The current weakening of the American Dream began before Trump. A strong, vibrant, mobile Middle Class is vital to the concept of the American Dream, and the Middle Class in America has been under attack and in decline since the eight years of Ronald Reagan. The tax, labor, and budgetary spending changes which were a part of Reaganomics began the decline of middle class strength in the US, and the percentage of wealth held in the hands of an ever smaller percentage of the population began to increase.  Neoliberal trade and economic policies enacted during the Clinton years increased the pressure on the middle class, and its decline, in numbers and in percent of wealth held, continued.  The Bush-Cheney era Iraq War diverted needed domestic spending to defense and war budgeting, while continued lax financial regulation set the nation up for the economic collapse of 2008, from which only the most wealthy have fully recovered. The middle class is still struggling with the effects of employment offshoring and limited domestic employment opportunity, and homelessness and extreme poverty have become growing problems. Obama did what he could to expand healthcare to millions of citizens who lacked insurance, met massive resistance on this and other attempts to met social needs, and was fortunate to achieve what he could. The government was becoming dysfunctional, caught up in polarization and political gridlock, failing to meet people's needs.

Enter Trump, an opportunist of the highest order. He saw an opening, set himself up as an anti-establishment candidate on the right, took advantage of a vast field of  establishment-based Republican candidates, and won the nomination through an insult, divide, and conquer process.  The presumptive candidate the Democrats offered, Hillary Clinton,  assumed victory was hers against such an unlikely candidate, failed to understand and speak to the voters anti-establishment fervor, and was lax in campaigning, not going to some key Democratic, labor-based states,  Not too surprising she lost, considering the lack of enthusiasm her campaign aroused, but still amazing that Trump won, leading to the chaos the nation now encounters.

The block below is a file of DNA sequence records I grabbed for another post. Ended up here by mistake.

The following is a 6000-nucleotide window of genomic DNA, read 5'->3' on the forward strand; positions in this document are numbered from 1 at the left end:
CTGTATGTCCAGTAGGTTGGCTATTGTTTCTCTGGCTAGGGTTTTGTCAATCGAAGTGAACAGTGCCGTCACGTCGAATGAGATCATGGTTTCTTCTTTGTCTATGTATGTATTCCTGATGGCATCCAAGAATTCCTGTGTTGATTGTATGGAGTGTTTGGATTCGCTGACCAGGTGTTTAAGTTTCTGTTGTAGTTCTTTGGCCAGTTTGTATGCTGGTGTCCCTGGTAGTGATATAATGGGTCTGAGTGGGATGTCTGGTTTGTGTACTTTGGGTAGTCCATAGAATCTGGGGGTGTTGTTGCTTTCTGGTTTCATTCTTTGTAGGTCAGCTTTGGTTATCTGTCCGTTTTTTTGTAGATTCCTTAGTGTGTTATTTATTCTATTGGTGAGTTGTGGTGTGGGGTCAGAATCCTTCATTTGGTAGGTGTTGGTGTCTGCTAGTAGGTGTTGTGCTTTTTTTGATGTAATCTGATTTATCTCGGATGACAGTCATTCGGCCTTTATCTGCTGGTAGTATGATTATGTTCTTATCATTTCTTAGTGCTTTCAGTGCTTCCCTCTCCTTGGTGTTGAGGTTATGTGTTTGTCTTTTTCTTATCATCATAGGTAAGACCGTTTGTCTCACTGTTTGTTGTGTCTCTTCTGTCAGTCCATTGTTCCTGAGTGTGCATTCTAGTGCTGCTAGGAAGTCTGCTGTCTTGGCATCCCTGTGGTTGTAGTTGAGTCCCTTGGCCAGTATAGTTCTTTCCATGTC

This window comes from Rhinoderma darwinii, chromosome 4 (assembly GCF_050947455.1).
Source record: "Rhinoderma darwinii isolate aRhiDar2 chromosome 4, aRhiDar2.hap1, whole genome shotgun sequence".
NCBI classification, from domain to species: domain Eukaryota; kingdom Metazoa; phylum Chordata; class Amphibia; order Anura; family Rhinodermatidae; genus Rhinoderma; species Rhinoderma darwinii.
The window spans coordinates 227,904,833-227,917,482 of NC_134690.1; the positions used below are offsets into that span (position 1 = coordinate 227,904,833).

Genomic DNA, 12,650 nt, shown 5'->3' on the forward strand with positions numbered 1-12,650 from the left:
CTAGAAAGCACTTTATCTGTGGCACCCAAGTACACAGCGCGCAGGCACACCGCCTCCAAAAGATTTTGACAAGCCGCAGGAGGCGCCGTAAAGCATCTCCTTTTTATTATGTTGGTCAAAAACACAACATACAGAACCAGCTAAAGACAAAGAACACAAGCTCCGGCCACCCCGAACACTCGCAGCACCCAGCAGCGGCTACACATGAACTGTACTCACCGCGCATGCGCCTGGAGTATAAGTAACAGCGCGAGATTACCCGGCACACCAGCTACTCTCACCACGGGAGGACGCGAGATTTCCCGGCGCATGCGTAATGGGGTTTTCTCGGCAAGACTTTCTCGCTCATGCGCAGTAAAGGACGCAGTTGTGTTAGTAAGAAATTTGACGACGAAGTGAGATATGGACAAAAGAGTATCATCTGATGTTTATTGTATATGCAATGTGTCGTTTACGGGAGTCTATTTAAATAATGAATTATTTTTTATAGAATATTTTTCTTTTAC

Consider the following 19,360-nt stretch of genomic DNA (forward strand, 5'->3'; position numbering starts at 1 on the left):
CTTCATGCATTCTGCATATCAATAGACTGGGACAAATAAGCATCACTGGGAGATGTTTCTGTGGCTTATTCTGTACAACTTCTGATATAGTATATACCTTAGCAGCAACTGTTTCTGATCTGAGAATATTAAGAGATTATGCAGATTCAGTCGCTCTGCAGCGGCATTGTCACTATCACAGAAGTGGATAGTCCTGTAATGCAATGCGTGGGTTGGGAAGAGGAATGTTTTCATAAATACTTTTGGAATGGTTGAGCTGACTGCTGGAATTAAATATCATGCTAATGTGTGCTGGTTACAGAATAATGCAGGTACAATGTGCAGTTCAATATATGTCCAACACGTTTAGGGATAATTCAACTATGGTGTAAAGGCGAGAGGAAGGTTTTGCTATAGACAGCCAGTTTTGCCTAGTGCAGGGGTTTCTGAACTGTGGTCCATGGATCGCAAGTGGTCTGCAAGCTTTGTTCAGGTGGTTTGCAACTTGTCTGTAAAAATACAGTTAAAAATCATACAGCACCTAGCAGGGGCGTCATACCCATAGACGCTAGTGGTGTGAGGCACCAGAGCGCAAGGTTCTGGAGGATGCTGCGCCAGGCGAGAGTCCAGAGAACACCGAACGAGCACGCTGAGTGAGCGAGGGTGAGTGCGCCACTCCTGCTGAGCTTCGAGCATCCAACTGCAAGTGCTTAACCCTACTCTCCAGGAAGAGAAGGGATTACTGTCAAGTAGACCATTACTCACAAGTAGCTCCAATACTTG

Domestically, there is a battle going on between Corporatocracy and Democracy.   Thanks to Trump, it is now the high rollers in the corporate world that are not only winning, but winning more than ever.  His  "draining the swamp" is better identified as clearing out all the rules, all the regulations, letting those with the most money and power have their way.  The lust for mega-wealth he exemplifies is creating a capitalism gone berserk, a world of winners and losers, a no holds barred Zero Sum Game, let the participants beware, winners take as much as they can get.  In the Trump World, the Golden Rule as a social ethic, in personal life or  in government, is being perverted from "Do unto others as you would have them do unto you" to "Whoever Has the Gold Rules".  Perfect for Trump, for his family, his corporate supporters, the Koch brothers, etc. Not so good for the rest of us! Internationally, too, Trump has his own agenda. The world, to him and his foreign policy advisors, is an "arena" in which to compete. Cooperation, alliances, attempting to work together to resolve international conflict, is overrated, lessening ones ability to gain the advantage. Perhaps Trump offers  the kind of world he is most comfortable in, and the kind of nation he wants to live in. Its not at all the kind of nation and world that many of us desire to be a part of. It is incumbent on us to mobilize our resources and our energies to ensure that his intent, his vision, his inversion of the American Dream does not become the reality we live under. We deserve, and demand, a much better, more just, more inclusive, destiny.